Well, looking for a slicer. Cura still only supports 8 extruders and the UI gets laggy. I looked into Orca Slicer but it seemed to only support things like AMSs and MMUs and not multiple extruders.
In PrusaSlicer, I was easily able to add 32 extruders with no issue, but I dropped it to 16 as that was the amount of virtual tools set in Marlin. Also unlike Cura (even with the filament plugin), materials had things like custom GCODE and dependencies, so in theory I could add M165 commands for each mix and say that it should only be visible if specific materials are loaded into Extruder 1 - 4.
Also unlike Cura, PrusaSlicer supports volumetric flow limits which means that I probably won't need access to almost every setting through the material like I do in Cura.
Actually, I just looked through what I'm actually changing now. All the speed settings would be solved by the "Max volumetric speed" setting, I've never actually used ironing ever since I could get Cura (and now PrusaSlicer) to print concentric topmost/bottommost surfaces, typical things like extrusion multiplier and retraction is already in the PrusaSlicer filament setting pane, linear advance could be set in the start GCODE and I've actually never changed the bridge settings between materials (other than speeds).
I threw together a profile that seemed to look OK (see above) and then modelled up a test mix swatch. I'm going straight into this because I don't know how long this heatblock is going to last so I should "move fast and break things" as Elon would say.

First print attempt

The first thing that happened is that nothing fed in.  I opened the ptfe's and only one even got in. The other 3 got caught.
It turns out that the bowden coupler itself has a catch that the ptfe will catch on unless it's effectively perfectly straight.
I already expected that whatever bowden coupler I used in this hotend would cause issues sooner or later, but I wasn't expecting before I've even gotten a print out.

Expected ratios for vtools (starting at T0 = 1.):

  1. 1/0/0/0
  2. 0/1/0/0
  3. 0/0/1/0
  4. 0/0/0/1
  5. 0.5/0.5/0/0
  6. 0.75/0.25/0/0
  7. 0.9/0.1/0/0

This is the first result:

This is the hotend after the print:

I looked at the virtual tools after and for some reason, T0 was set as a 9:1 ratio. Also, the wipe tower volume was too small to get proper transitions.

Second print test

I thought that I might as well test to see if the heatbreaks just needed to be tighter or something, so with the help of one of the silicone levelling spacers, I swapped it out:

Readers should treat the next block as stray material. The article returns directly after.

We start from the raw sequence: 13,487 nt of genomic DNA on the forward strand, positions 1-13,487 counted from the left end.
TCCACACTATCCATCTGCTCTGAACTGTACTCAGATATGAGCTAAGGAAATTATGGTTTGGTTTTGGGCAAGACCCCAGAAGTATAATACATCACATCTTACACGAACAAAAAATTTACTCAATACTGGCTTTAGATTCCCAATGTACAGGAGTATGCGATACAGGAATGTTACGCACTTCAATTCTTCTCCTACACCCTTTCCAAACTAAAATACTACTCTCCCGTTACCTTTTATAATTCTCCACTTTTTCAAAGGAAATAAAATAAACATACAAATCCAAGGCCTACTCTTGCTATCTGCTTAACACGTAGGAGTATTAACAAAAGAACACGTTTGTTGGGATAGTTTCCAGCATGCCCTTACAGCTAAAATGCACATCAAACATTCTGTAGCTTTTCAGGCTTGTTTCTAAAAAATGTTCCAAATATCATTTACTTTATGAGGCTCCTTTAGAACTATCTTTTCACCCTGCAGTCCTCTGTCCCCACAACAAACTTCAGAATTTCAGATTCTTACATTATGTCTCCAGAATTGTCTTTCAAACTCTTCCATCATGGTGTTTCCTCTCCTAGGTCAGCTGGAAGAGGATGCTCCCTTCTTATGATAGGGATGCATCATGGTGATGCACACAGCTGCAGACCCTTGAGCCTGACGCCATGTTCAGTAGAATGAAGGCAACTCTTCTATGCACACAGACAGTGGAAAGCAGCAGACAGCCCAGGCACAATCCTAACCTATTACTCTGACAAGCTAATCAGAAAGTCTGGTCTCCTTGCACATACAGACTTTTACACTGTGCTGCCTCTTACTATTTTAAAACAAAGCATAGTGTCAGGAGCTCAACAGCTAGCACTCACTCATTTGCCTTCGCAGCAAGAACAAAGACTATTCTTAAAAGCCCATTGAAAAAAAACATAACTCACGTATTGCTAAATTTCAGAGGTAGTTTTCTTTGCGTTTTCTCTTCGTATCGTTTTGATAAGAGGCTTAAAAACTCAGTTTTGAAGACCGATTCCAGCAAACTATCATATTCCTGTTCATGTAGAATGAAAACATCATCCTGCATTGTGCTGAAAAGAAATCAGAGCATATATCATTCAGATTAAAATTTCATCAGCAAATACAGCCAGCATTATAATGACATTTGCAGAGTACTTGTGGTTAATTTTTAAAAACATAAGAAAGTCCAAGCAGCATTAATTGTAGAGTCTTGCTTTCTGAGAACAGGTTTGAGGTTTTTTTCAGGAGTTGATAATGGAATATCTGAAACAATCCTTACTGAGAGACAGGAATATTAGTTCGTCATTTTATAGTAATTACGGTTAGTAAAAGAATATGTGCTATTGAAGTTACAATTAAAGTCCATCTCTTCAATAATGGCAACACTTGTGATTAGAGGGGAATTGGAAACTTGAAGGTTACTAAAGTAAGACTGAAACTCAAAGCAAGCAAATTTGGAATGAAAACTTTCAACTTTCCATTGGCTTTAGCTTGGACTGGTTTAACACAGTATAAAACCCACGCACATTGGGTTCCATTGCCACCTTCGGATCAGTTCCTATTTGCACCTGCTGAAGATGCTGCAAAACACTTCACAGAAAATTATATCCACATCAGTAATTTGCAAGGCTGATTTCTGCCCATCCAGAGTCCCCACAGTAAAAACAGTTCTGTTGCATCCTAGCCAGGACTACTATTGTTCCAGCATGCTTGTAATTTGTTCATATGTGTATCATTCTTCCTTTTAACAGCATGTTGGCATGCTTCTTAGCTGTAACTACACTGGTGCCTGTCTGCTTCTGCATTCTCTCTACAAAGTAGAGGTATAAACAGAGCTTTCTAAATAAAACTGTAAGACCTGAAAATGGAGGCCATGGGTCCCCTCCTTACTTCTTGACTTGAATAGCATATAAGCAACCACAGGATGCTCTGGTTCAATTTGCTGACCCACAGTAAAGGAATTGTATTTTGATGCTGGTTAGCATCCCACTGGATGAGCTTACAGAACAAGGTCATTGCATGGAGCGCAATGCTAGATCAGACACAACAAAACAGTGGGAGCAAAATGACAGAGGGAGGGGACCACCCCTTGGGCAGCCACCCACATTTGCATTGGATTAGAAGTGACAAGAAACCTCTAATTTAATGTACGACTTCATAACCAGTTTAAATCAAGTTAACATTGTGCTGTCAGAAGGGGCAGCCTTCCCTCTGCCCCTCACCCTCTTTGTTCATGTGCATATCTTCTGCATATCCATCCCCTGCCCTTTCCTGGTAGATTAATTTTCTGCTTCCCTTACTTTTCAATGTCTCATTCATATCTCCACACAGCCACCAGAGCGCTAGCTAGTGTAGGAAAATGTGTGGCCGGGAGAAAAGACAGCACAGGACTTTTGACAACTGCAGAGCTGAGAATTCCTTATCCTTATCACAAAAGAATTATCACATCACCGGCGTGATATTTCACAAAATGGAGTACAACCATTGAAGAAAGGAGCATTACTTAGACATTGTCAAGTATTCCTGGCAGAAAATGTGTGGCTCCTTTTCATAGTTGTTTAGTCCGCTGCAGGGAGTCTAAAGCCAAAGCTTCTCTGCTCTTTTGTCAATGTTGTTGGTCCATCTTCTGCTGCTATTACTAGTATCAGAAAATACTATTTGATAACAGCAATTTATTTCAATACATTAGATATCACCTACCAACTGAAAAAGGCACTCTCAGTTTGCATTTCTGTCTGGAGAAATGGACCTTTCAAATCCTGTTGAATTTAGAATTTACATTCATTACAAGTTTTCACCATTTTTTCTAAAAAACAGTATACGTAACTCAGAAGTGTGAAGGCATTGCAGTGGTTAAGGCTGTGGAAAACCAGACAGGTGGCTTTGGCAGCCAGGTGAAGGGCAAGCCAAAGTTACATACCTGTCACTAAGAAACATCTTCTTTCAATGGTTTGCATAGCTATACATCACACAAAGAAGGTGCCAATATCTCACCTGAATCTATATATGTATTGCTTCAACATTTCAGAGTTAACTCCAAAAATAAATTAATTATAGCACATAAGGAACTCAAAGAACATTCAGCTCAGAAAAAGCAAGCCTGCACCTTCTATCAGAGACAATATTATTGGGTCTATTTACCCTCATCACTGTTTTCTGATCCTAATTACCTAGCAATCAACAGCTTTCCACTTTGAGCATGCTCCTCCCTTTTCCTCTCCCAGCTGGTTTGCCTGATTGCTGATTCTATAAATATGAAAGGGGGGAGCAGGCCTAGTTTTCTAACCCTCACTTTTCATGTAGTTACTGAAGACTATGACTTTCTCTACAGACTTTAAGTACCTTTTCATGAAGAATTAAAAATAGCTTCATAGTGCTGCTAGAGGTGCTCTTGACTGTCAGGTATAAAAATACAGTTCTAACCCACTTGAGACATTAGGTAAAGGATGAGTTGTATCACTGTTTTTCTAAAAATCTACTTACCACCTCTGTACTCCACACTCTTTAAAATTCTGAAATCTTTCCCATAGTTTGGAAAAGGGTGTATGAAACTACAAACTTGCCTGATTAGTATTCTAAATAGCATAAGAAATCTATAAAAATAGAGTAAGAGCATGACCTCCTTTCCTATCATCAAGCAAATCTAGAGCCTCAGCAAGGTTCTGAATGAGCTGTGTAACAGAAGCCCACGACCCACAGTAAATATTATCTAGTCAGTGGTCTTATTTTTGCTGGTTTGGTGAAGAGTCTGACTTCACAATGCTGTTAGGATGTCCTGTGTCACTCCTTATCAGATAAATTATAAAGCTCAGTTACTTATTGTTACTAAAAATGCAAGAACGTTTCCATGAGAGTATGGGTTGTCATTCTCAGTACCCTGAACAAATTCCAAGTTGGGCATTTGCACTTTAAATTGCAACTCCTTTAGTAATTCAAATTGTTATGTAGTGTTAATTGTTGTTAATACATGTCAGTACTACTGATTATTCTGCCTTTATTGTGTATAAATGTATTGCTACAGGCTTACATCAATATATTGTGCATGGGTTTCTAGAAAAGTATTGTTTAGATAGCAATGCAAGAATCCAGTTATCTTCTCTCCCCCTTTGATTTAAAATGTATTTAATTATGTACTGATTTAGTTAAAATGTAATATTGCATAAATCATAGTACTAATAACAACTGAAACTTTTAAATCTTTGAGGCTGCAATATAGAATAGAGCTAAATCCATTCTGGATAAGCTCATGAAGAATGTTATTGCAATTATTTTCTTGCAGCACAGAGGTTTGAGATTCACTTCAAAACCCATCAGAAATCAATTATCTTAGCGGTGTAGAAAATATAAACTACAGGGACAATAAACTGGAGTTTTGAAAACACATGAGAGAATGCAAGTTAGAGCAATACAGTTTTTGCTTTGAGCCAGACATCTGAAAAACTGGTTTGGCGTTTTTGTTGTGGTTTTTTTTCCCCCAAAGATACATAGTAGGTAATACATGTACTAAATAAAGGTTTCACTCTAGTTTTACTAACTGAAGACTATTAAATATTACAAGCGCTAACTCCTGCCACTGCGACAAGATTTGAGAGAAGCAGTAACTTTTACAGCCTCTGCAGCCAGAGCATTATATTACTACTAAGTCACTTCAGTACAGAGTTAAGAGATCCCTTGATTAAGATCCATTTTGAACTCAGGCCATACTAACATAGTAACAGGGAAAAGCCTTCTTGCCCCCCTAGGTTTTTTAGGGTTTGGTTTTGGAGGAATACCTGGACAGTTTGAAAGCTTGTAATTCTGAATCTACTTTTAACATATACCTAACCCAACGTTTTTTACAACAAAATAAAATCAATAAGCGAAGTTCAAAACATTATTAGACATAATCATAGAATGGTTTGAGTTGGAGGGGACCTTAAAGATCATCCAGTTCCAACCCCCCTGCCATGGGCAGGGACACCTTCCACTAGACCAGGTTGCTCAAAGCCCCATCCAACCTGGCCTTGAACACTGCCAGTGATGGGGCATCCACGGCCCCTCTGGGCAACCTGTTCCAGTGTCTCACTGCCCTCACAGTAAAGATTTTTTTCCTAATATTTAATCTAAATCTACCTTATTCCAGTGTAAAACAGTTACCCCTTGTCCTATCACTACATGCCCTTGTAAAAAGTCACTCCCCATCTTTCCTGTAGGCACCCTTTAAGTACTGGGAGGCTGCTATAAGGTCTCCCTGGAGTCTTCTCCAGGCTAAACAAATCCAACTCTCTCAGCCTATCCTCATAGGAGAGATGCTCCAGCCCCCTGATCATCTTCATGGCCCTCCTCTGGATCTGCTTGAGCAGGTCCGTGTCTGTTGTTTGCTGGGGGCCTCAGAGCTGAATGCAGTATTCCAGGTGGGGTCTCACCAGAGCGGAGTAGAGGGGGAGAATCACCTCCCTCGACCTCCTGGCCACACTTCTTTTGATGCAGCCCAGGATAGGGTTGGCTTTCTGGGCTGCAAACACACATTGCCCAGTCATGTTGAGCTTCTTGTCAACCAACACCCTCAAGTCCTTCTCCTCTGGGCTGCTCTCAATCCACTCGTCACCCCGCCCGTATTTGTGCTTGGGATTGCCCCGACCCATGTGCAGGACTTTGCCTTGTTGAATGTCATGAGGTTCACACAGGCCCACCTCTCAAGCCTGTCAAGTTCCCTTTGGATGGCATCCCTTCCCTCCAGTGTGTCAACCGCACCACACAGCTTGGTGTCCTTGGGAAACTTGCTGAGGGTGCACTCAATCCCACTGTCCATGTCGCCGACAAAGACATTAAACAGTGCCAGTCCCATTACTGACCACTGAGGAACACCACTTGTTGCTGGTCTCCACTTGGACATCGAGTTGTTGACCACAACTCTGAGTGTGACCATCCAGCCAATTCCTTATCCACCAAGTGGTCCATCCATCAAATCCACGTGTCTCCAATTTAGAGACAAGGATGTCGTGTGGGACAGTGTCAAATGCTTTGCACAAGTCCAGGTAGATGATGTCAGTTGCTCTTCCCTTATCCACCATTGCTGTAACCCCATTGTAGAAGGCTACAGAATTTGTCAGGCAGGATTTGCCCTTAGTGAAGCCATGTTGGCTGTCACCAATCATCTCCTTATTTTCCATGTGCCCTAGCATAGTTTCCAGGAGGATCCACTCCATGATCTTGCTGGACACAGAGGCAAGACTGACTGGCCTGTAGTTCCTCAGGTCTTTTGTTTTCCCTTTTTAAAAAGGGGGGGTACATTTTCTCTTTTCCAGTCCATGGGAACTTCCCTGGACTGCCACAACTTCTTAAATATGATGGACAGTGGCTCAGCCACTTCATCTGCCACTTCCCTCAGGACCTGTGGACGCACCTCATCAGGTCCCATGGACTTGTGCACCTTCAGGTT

Then I sliced with a larger purge amount and even increased the amount of skirt length for extra measure:

I found out something about M165 that it sets the mix for the active extruder (it's not a 1-line version of M163) and so added it to the filament gcode of each virtual tool (instead of the start gcode). 

Expected ratios for vtools (starting at T0 = 1.):

  1. 1/0/0/0
  2. 0/1/0/0
  3. 0/0/1/0
  4. 0/0/0/1
  5. 0.7/0.3/0/0
  6. 0.8/0.2/0/0
  7. 0.9/0.1/0/0

This is the result:

The hotend was in an even worse leakage state, with the experimental V6 heatbreak being awful:

Unlike the other 3, the filament was stuck in this one even when heated to 160C. I did manage to get it off though:


It's interesting that the first test was too black and the next test seemed kinda white. In terms of mixing, the results seem inconclusive. What I expect is that the overextrusion I observed had something to do with it. It could also be that material went in places it wasn't supposed to go, which also made me realise that I'm actually trying to get a "controlled leak" through the nozzle orifice and nowhere else. I saw some research a bit back which suggested that hotends work at 2MPa when printing, so it's more understandable how some can slowly ooze out.

Even the nozzle and coaxial-insert threads are starting to leak now, which is not something that future machined designs have addressed. The deckingman approach, which is a machined-flat mating surface and plates where the M6 threads are tapped and then screwed ontop, sounds like the method to go, especially with a printed heatblock solution. 

Also, I certainly need to be using compression fittings or that cool brass heatsink seen in the BotObjects 5-in-1-out hotend.


kelvinA wrote 03/20/2024 at 21:16 point

I was making changes to my Marlin config when calibrating for the SanBrother DDE's and found that my microstepping was set to 8 for extruders even though the steps/mm were the usual 16-microstep value of 418.5. It's possible that these test prints were trying to extrude 200% of the intended amount.